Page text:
OT: COVID Science - Pfizer/Moderna vaccines >90% effective; Regeneron antibody cocktail looks very promising in phase II/III trial and more

RU848789

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My bet since March was that Regeneron's antibody cocktail (mix of two monoclonal antibodies that target two different epitopes on the virus's spike protein) was going to be our best hope for seriously improving patient response to being infected and that seems like what we're seeing with today's additional results from the ongoing phase II/III trial in mild to moderately ill COVID patients (prior to hospitalization, when an antiviral is likely to have the biggest benefit).

Certainly can't say it's a "cure" yet, but it's looking much better than any other drug out there, so far and could be a bridge to vaccines, especially as it's also being looked at as a prophylactic to prevent infection in high risk workers/possible patients. Regeneron has applied with the FDA for an Emergency Use Authorization soon, which I think makes sense. Yeah, I know - no COVID threads, but people ought to know about this. At least leave it up for a day or so. This is really important news given that Eli Lilly announced that they were stopping their trial in hospitalized COVID patients getting their single antibody treatment along with remdesivir, due to lack of efficacy (they also have a cocktail - awaiting results on that).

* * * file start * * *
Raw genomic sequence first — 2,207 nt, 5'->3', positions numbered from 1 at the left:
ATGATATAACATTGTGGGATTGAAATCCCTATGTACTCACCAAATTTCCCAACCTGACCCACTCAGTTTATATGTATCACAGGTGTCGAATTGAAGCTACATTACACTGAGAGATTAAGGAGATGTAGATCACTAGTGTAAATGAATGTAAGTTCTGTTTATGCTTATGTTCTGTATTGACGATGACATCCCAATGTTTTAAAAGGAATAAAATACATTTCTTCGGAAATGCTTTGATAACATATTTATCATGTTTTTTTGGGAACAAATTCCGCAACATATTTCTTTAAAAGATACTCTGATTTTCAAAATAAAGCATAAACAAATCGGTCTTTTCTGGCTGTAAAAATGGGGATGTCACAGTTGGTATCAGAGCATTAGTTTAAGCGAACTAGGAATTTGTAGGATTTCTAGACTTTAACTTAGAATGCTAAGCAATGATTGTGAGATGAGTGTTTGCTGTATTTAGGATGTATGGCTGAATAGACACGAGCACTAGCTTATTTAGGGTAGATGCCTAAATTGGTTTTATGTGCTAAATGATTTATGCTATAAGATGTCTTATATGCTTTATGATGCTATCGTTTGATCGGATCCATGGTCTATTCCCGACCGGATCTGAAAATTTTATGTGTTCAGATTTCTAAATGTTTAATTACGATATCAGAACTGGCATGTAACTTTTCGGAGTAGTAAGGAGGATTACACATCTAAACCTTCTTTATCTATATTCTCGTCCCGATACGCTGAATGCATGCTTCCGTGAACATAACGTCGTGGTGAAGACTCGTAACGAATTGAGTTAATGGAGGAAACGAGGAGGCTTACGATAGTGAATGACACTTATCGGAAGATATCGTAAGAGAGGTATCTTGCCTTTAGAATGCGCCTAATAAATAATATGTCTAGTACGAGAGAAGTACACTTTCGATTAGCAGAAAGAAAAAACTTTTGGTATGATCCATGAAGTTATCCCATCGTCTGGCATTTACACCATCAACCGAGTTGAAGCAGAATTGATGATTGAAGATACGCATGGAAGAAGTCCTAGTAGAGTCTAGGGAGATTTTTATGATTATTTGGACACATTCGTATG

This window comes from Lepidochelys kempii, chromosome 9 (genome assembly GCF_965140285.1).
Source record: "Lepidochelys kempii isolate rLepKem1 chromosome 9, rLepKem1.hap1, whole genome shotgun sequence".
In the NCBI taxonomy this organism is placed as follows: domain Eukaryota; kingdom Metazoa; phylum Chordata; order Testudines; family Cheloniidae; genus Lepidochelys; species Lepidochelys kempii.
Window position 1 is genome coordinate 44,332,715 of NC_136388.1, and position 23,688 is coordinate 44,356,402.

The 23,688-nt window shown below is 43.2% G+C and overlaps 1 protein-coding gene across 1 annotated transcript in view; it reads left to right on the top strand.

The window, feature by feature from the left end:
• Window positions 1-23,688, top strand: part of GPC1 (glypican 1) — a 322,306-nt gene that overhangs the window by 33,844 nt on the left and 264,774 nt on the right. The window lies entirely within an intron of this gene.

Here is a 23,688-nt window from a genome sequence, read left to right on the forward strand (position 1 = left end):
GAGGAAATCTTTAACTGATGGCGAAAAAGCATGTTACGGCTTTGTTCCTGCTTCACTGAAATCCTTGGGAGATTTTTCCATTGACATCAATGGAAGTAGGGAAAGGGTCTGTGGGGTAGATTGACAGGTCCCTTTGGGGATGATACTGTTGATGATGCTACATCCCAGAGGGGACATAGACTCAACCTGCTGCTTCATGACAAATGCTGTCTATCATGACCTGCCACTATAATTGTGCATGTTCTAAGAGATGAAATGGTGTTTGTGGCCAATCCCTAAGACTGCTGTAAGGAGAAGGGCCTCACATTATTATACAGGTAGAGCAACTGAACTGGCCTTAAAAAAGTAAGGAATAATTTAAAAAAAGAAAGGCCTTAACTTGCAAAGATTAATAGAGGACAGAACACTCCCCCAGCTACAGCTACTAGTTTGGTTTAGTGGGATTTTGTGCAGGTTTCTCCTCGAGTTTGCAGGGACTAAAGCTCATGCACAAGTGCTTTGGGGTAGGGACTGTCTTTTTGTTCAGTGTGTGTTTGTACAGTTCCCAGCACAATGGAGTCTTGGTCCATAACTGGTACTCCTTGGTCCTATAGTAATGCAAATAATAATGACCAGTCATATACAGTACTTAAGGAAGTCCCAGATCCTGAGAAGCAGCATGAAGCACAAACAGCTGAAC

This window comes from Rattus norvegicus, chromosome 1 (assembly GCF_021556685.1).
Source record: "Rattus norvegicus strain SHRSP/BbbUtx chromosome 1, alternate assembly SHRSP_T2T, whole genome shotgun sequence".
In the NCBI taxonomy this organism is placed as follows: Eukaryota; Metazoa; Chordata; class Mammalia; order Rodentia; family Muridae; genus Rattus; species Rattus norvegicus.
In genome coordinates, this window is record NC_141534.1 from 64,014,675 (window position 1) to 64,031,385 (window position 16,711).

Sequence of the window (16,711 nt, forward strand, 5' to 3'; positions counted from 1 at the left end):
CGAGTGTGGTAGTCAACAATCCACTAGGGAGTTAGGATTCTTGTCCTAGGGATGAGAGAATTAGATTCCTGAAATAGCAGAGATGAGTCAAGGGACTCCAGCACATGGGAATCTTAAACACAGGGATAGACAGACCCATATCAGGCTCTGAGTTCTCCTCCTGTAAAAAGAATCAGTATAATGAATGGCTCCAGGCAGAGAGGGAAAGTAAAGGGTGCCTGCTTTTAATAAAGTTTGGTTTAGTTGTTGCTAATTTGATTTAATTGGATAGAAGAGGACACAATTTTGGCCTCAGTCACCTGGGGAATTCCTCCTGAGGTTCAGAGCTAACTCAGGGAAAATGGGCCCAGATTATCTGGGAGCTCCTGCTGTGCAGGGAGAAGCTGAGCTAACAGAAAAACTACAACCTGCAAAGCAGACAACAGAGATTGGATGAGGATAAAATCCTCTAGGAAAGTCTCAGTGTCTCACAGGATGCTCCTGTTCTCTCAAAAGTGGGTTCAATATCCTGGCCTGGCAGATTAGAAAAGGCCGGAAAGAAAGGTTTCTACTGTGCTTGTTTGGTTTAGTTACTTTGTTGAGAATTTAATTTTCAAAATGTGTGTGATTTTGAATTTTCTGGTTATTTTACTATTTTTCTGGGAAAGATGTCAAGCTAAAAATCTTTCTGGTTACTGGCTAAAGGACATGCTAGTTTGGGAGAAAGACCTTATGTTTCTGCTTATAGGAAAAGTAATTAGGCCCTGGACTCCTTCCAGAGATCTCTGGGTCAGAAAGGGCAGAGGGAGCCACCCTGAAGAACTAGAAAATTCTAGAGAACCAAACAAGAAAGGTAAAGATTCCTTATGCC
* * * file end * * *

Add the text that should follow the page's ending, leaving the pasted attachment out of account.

https://investor.regeneron.com/news...9-outpatient-trial-prospectively-demonstrates

𝗥𝗲𝗴𝗲𝗻𝗲𝗿𝗼𝗻 𝗣𝗵𝗮𝗿𝗺𝗮𝗰𝗲𝘂𝘁𝗶𝗰𝗮𝗹𝘀, 𝗜𝗻𝗰. (𝗡𝗔𝗦𝗗𝗔𝗤: 𝗥𝗘𝗚𝗡) 𝘁𝗼𝗱𝗮𝘆 𝗮𝗻𝗻𝗼𝘂𝗻𝗰𝗲𝗱 𝗽𝗼𝘀𝗶𝘁𝗶𝘃𝗲, 𝗽𝗿𝗼𝘀𝗽𝗲𝗰𝘁𝗶𝘃𝗲 𝗿𝗲𝘀𝘂𝗹𝘁𝘀 𝗳𝗿𝗼𝗺 𝗮𝗻 𝗼𝗻𝗴𝗼𝗶𝗻𝗴 𝗣𝗵𝗮𝘀𝗲 𝟮/𝟯 𝘀𝗲𝗮𝗺𝗹𝗲𝘀𝘀 𝘁𝗿𝗶𝗮𝗹 𝗶𝗻 𝘁𝗵𝗲 𝗖𝗢𝗩𝗜𝗗-𝟭𝟵 𝗼𝘂𝘁𝗽𝗮𝘁𝗶𝗲𝗻𝘁 𝘀𝗲𝘁𝘁𝗶𝗻𝗴 𝘀𝗵𝗼𝘄𝗶𝗻𝗴 𝗶𝘁𝘀 𝗶𝗻𝘃𝗲𝘀𝘁𝗶𝗴𝗮𝘁𝗶𝗼𝗻𝗮𝗹 𝗮𝗻𝘁𝗶𝗯𝗼𝗱𝘆 𝗰𝗼𝗰𝗸𝘁𝗮𝗶𝗹, 𝗥𝗘𝗚𝗡-𝗖𝗢𝗩𝟮, 𝗺𝗲𝘁 𝘁𝗵𝗲 𝗽𝗿𝗶𝗺𝗮𝗿𝘆 𝗮𝗻𝗱 𝗸𝗲𝘆 𝘀𝗲𝗰𝗼𝗻𝗱𝗮𝗿𝘆 𝗲𝗻𝗱𝗽𝗼𝗶𝗻𝘁𝘀. 𝗥𝗘𝗚𝗡-𝗖𝗢𝗩𝟮 𝘀𝗶𝗴𝗻𝗶𝗳𝗶𝗰𝗮𝗻𝘁𝗹𝘆 𝗿𝗲𝗱𝘂𝗰𝗲𝗱 𝘃𝗶𝗿𝗮𝗹 𝗹𝗼𝗮𝗱 𝗮𝗻𝗱 𝗽𝗮𝘁𝗶𝗲𝗻𝘁 𝗺𝗲𝗱𝗶𝗰𝗮𝗹 𝘃𝗶𝘀𝗶𝘁𝘀 (𝗵𝗼𝘀𝗽𝗶𝘁𝗮𝗹𝗶𝘇𝗮𝘁𝗶𝗼𝗻𝘀, 𝗲𝗺𝗲𝗿𝗴𝗲𝗻𝗰𝘆 𝗿𝗼𝗼𝗺, 𝘂𝗿𝗴𝗲𝗻𝘁 𝗰𝗮𝗿𝗲 𝘃𝗶𝘀𝗶𝘁𝘀 𝗮𝗻𝗱/𝗼𝗿 𝗽𝗵𝘆𝘀𝗶𝗰𝗶𝗮𝗻 𝗼𝗳𝗳𝗶𝗰𝗲/𝘁𝗲𝗹𝗲𝗺𝗲𝗱𝗶𝗰𝗶𝗻𝗲 𝘃𝗶𝘀𝗶𝘁𝘀).